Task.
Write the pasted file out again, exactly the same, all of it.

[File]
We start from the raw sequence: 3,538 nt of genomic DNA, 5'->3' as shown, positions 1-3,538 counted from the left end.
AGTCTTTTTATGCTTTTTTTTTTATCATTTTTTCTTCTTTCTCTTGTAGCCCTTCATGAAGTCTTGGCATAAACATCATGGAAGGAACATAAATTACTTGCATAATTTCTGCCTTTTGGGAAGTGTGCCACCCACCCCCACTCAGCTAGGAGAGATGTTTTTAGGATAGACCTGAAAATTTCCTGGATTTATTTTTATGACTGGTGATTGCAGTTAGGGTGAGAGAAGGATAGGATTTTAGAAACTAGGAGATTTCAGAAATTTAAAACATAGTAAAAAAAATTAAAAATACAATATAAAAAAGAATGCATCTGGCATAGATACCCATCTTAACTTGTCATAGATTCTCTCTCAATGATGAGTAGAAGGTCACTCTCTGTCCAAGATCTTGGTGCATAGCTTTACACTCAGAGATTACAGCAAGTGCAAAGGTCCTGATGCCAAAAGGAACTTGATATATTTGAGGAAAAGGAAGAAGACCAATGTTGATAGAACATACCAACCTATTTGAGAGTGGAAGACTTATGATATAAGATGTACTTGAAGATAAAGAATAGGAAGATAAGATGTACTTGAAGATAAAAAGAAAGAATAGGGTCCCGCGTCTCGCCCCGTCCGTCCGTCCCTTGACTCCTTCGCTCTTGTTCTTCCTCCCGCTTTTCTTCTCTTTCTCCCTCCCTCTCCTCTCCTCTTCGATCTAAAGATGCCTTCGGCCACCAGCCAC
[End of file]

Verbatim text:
We start from the raw sequence: 3,538 nt of genomic DNA, 5'->3' as shown, positions 1-3,538 counted from the left end.
AGTCTTTTTATGCTTTTTTTTTTATCATTTTTTCTTCTTTCTCTTGTAGCCCTTCATGAAGTCTTGGCATAAACATCATGGAAGGAACATAAATTACTTGCATAATTTCTGCCTTTTGGGAAGTGTGCCACCCACCCCCACTCAGCTAGGAGAGATGTTTTTAGGATAGACCTGAAAATTTCCTGGATTTATTTTTATGACTGGTGATTGCAGTTAGGGTGAGAGAAGGATAGGATTTTAGAAACTAGGAGATTTCAGAAATTTAAAACATAGTAAAAAAAATTAAAAATACAATATAAAAAAGAATGCATCTGGCATAGATACCCATCTTAACTTGTCATAGATTCTCTCTCAATGATGAGTAGAAGGTCACTCTCTGTCCAAGATCTTGGTGCATAGCTTTACACTCAGAGATTACAGCAAGTGCAAAGGTCCTGATGCCAAAAGGAACTTGATATATTTGAGGAAAAGGAAGAAGACCAATGTTGATAGAACATACCAACCTATTTGAGAGTGGAAGACTTATGATATAAGATGTACTTGAAGATAAAGAATAGGAAGATAAGATGTACTTGAAGATAAAAAGAAAGAATAGGGTCCCGCGTCTCGCCCCGTCCGTCCGTCCCTTGACTCCTTCGCTCTTGTTCTTCCTCCCGCTTTTCTTCTCTTTCTCCCTCCCTCTCCTCTCCTCTTCGATCTAAAGATGCCTTCGGCCACCAGCCAC